What you need is a reactor that operates at 'red heat' temperatures which would shift a reasonable amount of heat energy (many kW/m2). Looks pretty inconvenient to engineer.
To answer these questions all at once, if memory serves the burn would also include a 30 minute cooldown phase where they put the reactor subcritical and flow a reduced amount of LH2 into the engine, It would then take away any residual heat. I'll have to dig around for the exact reference I stumbled across that said that, though.
 
  • #13
Flyboy said:
take away any residual heat
In nuclear engineering, "residual heat" refers to the heat released by the fission products. It decreases exponentially once the reactor is subcritical, but it never really goes to zero. So the question as I understood it, is how the design removes this energy in the long term.
I'll have to dig around for the exact reference I stumbled across that said that, though.

If you do turn up the reference, please come back and post!

EDIT: I will have to come back and clean this up. There is residual heat and decay heat; they are not exactly the same thing.
 
  • #15
gmax137 said:
In nuclear engineering, "residual heat" refers to the heat released by the fission products. It decreases exponentially once the reactor is subcritical, but it never really goes to zero. So the question as I understood it, is how the design removes this energy in the long term.
Ah, fair point. I know there's been suggestions/proposals in the past to use Brayton cycle generators to tap that decay heat to provide electrical power to supplement or replace photovoltaic systems. They're called Bimodal NTRs, and NASA has looked at them somewhat seriously in the past.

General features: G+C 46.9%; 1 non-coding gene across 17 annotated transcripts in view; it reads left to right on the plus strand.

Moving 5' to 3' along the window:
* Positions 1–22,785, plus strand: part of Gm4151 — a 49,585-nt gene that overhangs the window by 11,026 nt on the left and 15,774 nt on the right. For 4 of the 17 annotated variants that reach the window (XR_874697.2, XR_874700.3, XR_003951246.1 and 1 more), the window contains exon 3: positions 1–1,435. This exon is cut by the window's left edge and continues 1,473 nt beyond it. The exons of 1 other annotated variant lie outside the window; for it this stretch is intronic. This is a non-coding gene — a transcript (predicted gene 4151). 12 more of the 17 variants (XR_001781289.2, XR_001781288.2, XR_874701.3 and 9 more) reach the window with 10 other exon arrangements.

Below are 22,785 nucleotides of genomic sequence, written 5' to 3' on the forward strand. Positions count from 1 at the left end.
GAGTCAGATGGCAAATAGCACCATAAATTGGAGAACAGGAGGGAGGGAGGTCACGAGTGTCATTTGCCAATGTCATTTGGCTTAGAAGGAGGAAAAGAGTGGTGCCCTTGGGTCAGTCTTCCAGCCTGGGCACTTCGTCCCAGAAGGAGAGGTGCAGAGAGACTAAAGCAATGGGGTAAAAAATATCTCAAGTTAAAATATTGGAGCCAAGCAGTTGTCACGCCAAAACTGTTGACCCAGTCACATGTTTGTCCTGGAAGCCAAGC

As for the NERVA design... I think they planned to just straight up quench the core with LH2 and then called it good. For ground tests, they used liquid nitrogen for a long time to get it down to temperatures where they could safely disassemble it and study it after firing.
 
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  • #16
gmax137 said:
If you do turn up the reference, please come back and post!
Found it! There's an old report from Aerojet Nuclear Systems Company about the specs for the classic NERVA program, and it doesn't list any specific times, just a lot of "TBD sec". So, I don't know where the duration came from that I listed. I'll keep looking.

It's an interesting read, though. Check it out.
 
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  • #17
Filip Larsen said:
This doesn't sound right. With double the ejection speed you get double delta-V for same mass ratioes, but if you want to go Mars you still have to coast in an (almost) Hohmann transfer orbit between Earth and Mars for a more or less a fixed amount of time. I am not familiar with the details of NERVA, but I would think that a more efficient engine would primarily be used to allow for a higher payload mass ratio.
He must have been talking about a smaller mass ratio for the more than double part of it.
 
  • #18
Peter034 said:
He must have been talking about a smaller mass ratio for the more than double part of it.
Not quite sure what you mean by this, but for me the discussion for this bit was about if a significant improvement in ejection speed realistically would be used to reduce transit time or increase the payload (or a mix of the two), where I was arguing that mission designs almost always seem to go towards highest possible payload.
 
  • #19
Filip Larsen said:
Not quite sure what you mean by this, but for me the discussion for this bit was about if a significant improvement in ejection speed realistically would be used to reduce transit time or increase the payload (or a mix of the two), where I was arguing that mission designs almost always seem to go towards highest possible payload.
Yes. I would think so too. I was reinterpreting Mason. At first reading I saw it just like you did. It didn't sound right as you put it. I would have said just the same thing. When I went back to try and imagine how he came to imagine that you get more than twice the momentum gain per unit working mass it seemed that he must have imagined a mission that would tend to require a large mass ratio in the case of some old fashioned rocket technology, and then, if I am getting this right, he would get is more than twice the delta velocity per unit working mass by reducing the mass ratio.

The second reading told me that he probably knows that you would not get more than twice the momentum gain with the same mass ratio.